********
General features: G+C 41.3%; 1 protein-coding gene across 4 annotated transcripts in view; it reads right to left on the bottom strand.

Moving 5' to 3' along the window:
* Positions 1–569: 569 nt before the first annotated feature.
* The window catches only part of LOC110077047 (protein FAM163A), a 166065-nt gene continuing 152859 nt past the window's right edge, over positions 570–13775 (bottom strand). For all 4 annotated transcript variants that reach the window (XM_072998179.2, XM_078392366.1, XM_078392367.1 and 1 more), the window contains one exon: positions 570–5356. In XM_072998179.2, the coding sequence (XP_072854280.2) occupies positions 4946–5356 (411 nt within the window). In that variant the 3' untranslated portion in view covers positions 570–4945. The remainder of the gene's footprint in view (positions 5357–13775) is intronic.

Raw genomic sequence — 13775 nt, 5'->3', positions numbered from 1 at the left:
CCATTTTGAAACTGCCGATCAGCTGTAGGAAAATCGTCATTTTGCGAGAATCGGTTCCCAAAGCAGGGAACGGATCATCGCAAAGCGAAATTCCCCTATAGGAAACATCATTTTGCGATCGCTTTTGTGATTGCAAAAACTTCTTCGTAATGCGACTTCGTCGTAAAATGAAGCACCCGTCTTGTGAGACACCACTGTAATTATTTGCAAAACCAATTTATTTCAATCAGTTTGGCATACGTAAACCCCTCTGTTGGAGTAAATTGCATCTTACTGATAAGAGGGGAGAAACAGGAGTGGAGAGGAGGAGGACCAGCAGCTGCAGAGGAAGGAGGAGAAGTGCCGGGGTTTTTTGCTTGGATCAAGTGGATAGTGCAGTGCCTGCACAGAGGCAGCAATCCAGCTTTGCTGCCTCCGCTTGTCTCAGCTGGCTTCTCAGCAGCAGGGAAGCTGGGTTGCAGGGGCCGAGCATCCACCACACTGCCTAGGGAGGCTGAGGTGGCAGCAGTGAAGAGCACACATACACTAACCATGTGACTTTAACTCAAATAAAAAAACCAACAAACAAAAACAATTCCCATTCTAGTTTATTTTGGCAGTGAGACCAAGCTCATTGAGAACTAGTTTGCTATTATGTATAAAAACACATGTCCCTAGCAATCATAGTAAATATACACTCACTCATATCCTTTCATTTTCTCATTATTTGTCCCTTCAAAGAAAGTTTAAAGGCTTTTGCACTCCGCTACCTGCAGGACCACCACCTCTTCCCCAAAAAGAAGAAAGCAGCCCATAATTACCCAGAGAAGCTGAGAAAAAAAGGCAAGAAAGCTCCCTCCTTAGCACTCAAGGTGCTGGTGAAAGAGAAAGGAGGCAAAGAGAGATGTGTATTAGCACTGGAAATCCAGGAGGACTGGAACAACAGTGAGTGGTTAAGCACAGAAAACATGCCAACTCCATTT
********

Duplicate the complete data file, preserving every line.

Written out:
General features: G+C 41.3%; 1 protein-coding gene across 4 annotated transcripts in view; it reads right to left on the bottom strand.

Moving 5' to 3' along the window:
* Positions 1–569: 569 nt before the first annotated feature.
* The window catches only part of LOC110077047 (protein FAM163A), a 166065-nt gene continuing 152859 nt past the window's right edge, over positions 570–13775 (bottom strand). For all 4 annotated transcript variants that reach the window (XM_072998179.2, XM_078392366.1, XM_078392367.1 and 1 more), the window contains one exon: positions 570–5356. In XM_072998179.2, the coding sequence (XP_072854280.2) occupies positions 4946–5356 (411 nt within the window). In that variant the 3' untranslated portion in view covers positions 570–4945. The remainder of the gene's footprint in view (positions 5357–13775) is intronic.

Raw genomic sequence — 13775 nt, 5'->3', positions numbered from 1 at the left:
CCATTTTGAAACTGCCGATCAGCTGTAGGAAAATCGTCATTTTGCGAGAATCGGTTCCCAAAGCAGGGAACGGATCATCGCAAAGCGAAATTCCCCTATAGGAAACATCATTTTGCGATCGCTTTTGTGATTGCAAAAACTTCTTCGTAATGCGACTTCGTCGTAAAATGAAGCACCCGTCTTGTGAGACACCACTGTAATTATTTGCAAAACCAATTTATTTCAATCAGTTTGGCATACGTAAACCCCTCTGTTGGAGTAAATTGCATCTTACTGATAAGAGGGGAGAAACAGGAGTGGAGAGGAGGAGGACCAGCAGCTGCAGAGGAAGGAGGAGAAGTGCCGGGGTTTTTTGCTTGGATCAAGTGGATAGTGCAGTGCCTGCACAGAGGCAGCAATCCAGCTTTGCTGCCTCCGCTTGTCTCAGCTGGCTTCTCAGCAGCAGGGAAGCTGGGTTGCAGGGGCCGAGCATCCACCACACTGCCTAGGGAGGCTGAGGTGGCAGCAGTGAAGAGCACACATACACTAACCATGTGACTTTAACTCAAATAAAAAAACCAACAAACAAAAACAATTCCCATTCTAGTTTATTTTGGCAGTGAGACCAAGCTCATTGAGAACTAGTTTGCTATTATGTATAAAAACACATGTCCCTAGCAATCATAGTAAATATACACTCACTCATATCCTTTCATTTTCTCATTATTTGTCCCTTCAAAGAAAGTTTAAAGGCTTTTGCACTCCGCTACCTGCAGGACCACCACCTCTTCCCCAAAAAGAAGAAAGCAGCCCATAATTACCCAGAGAAGCTGAGAAAAAAAGGCAAGAAAGCTCCCTCCTTAGCACTCAAGGTGCTGGTGAAAGAGAAAGGAGGCAAAGAGAGATGTGTATTAGCACTGGAAATCCAGGAGGACTGGAACAACAGTGAGTGGTTAAGCACAGAAAACATGCCAACTCCATTT